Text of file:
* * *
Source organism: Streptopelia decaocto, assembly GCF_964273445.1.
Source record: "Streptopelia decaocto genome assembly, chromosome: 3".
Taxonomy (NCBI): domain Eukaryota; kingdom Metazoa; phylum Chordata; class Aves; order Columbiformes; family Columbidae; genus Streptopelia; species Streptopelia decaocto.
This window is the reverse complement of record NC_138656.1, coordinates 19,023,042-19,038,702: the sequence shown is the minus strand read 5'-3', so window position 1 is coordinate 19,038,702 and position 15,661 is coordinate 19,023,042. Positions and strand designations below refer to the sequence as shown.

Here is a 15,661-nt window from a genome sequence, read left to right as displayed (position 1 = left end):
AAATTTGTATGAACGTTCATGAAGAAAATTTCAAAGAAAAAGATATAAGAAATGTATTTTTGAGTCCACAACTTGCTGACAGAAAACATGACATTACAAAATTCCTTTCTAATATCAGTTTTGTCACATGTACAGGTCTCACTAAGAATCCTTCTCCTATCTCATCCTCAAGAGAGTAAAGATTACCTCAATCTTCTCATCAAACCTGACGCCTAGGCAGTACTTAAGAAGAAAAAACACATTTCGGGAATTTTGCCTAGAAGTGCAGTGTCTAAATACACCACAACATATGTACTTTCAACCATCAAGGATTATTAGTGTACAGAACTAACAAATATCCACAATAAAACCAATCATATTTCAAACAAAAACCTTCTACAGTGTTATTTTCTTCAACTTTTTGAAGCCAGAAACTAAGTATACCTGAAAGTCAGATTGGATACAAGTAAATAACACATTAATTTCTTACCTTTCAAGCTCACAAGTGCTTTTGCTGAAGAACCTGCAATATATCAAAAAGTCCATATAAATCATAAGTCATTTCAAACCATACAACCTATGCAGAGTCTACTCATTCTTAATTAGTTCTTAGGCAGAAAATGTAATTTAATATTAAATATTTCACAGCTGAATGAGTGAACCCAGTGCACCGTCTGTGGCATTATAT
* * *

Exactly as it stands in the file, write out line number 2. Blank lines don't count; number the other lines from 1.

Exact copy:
Source record: "Streptopelia decaocto genome assembly, chromosome: 3".